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Why Does a Family Practitioner Take Part in Interventional Research?

DOI: 10.3238/zfa.2012.0218-0225

Eine qualitative Analyse mittels Fallinterpretation

german translation / full article

Heinz Harald Abholz, Anja Wollny, Kristina Stock, Attila Altiner

Keywords: Participation Rates Family Medicine Qualitative Research

A Qualitative Analysis Employing Case-Interpretation

Background: When doing research in family medicine, especially intervention studies, there is always the question why some family doctors are taking part and others not.

Methods: After the end of a very successful intervention study on the reduction of prescribing antibiotics for “cough” (CHANGE) every other family practitioner who partcipated was interviewed concerning the reasons for taking part. The 23 audio-taped interviews were analyzed employing two approaches: content analysis using coding (Mayring) and case-interpretation with the interviewed doctors as cases.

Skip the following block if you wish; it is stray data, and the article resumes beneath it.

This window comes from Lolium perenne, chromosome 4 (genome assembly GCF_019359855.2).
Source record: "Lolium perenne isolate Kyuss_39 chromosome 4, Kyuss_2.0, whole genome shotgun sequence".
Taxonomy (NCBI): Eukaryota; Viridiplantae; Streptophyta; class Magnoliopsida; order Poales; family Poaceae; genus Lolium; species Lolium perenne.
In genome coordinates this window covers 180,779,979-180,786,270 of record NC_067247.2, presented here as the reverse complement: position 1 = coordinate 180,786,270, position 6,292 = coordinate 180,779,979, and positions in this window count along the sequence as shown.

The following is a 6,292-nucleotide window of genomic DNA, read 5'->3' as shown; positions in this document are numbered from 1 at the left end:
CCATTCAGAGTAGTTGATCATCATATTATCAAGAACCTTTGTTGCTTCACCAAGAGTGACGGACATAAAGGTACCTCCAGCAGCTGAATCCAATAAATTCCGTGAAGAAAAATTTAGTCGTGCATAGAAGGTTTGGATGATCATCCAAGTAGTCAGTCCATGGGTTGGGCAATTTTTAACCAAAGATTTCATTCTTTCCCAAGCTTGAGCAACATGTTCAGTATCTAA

Results: In the case-interpretations we found hindering and supportive factors for participation known from literature and our own content analytic part of the study. However, it became obvious that at the end the individual family practitioner and his/her biography was the most important factor for the decision whether or not to partcipate.

Conclusion: The knowledge about supporting and hindering factors when recruiting for a study can simply be used, but one should know that at the end individuals decide for or against partcipation with their biographies in mind. This is an important factor for professional contacts with potential study participants.


(State: 15.05.2012)

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